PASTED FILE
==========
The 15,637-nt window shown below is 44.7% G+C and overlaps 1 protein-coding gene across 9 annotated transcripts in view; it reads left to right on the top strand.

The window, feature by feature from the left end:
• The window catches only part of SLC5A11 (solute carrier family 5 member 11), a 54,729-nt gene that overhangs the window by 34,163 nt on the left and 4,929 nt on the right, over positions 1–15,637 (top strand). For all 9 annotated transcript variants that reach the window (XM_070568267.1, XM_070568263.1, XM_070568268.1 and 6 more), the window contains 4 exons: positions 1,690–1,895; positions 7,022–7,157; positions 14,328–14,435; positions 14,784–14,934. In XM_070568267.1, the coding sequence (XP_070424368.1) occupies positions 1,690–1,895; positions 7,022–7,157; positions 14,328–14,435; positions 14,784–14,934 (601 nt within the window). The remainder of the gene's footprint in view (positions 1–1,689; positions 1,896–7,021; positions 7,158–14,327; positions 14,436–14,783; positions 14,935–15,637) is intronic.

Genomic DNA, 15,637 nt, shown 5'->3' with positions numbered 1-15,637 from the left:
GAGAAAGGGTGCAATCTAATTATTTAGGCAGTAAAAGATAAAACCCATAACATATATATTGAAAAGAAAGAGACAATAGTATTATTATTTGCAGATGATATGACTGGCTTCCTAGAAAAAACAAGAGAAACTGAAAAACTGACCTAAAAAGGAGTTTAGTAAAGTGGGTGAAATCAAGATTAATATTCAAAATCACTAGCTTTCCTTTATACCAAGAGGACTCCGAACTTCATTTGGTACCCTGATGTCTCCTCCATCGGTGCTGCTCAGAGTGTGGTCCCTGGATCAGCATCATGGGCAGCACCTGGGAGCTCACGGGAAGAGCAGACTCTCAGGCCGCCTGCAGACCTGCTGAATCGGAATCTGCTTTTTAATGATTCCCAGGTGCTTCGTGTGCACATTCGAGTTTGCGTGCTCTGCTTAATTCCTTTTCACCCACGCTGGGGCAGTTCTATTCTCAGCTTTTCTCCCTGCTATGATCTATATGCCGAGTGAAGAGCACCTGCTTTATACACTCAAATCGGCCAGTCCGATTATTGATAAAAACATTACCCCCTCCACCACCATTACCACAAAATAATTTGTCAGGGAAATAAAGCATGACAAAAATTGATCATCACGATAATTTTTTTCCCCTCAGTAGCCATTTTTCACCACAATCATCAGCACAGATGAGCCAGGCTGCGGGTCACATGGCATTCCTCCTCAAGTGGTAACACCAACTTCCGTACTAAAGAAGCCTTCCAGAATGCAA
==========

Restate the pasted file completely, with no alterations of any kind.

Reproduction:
The 15,637-nt window shown below is 44.7% G+C and overlaps 1 protein-coding gene across 9 annotated transcripts in view; it reads left to right on the top strand.

The window, feature by feature from the left end:
• The window catches only part of SLC5A11 (solute carrier family 5 member 11), a 54,729-nt gene that overhangs the window by 34,163 nt on the left and 4,929 nt on the right, over positions 1–15,637 (top strand). For all 9 annotated transcript variants that reach the window (XM_070568267.1, XM_070568263.1, XM_070568268.1 and 6 more), the window contains 4 exons: positions 1,690–1,895; positions 7,022–7,157; positions 14,328–14,435; positions 14,784–14,934. In XM_070568267.1, the coding sequence (XP_070424368.1) occupies positions 1,690–1,895; positions 7,022–7,157; positions 14,328–14,435; positions 14,784–14,934 (601 nt within the window). The remainder of the gene's footprint in view (positions 1–1,689; positions 1,896–7,021; positions 7,158–14,327; positions 14,436–14,783; positions 14,935–15,637) is intronic.

Genomic DNA, 15,637 nt, shown 5'->3' with positions numbered 1-15,637 from the left:
GAGAAAGGGTGCAATCTAATTATTTAGGCAGTAAAAGATAAAACCCATAACATATATATTGAAAAGAAAGAGACAATAGTATTATTATTTGCAGATGATATGACTGGCTTCCTAGAAAAAACAAGAGAAACTGAAAAACTGACCTAAAAAGGAGTTTAGTAAAGTGGGTGAAATCAAGATTAATATTCAAAATCACTAGCTTTCCTTTATACCAAGAGGACTCCGAACTTCATTTGGTACCCTGATGTCTCCTCCATCGGTGCTGCTCAGAGTGTGGTCCCTGGATCAGCATCATGGGCAGCACCTGGGAGCTCACGGGAAGAGCAGACTCTCAGGCCGCCTGCAGACCTGCTGAATCGGAATCTGCTTTTTAATGATTCCCAGGTGCTTCGTGTGCACATTCGAGTTTGCGTGCTCTGCTTAATTCCTTTTCACCCACGCTGGGGCAGTTCTATTCTCAGCTTTTCTCCCTGCTATGATCTATATGCCGAGTGAAGAGCACCTGCTTTATACACTCAAATCGGCCAGTCCGATTATTGATAAAAACATTACCCCCTCCACCACCATTACCACAAAATAATTTGTCAGGGAAATAAAGCATGACAAAAATTGATCATCACGATAATTTTTTTCCCCTCAGTAGCCATTTTTCACCACAATCATCAGCACAGATGAGCCAGGCTGCGGGTCACATGGCATTCCTCCTCAAGTGGTAACACCAACTTCCGTACTAAAGAAGCCTTCCAGAATGCAA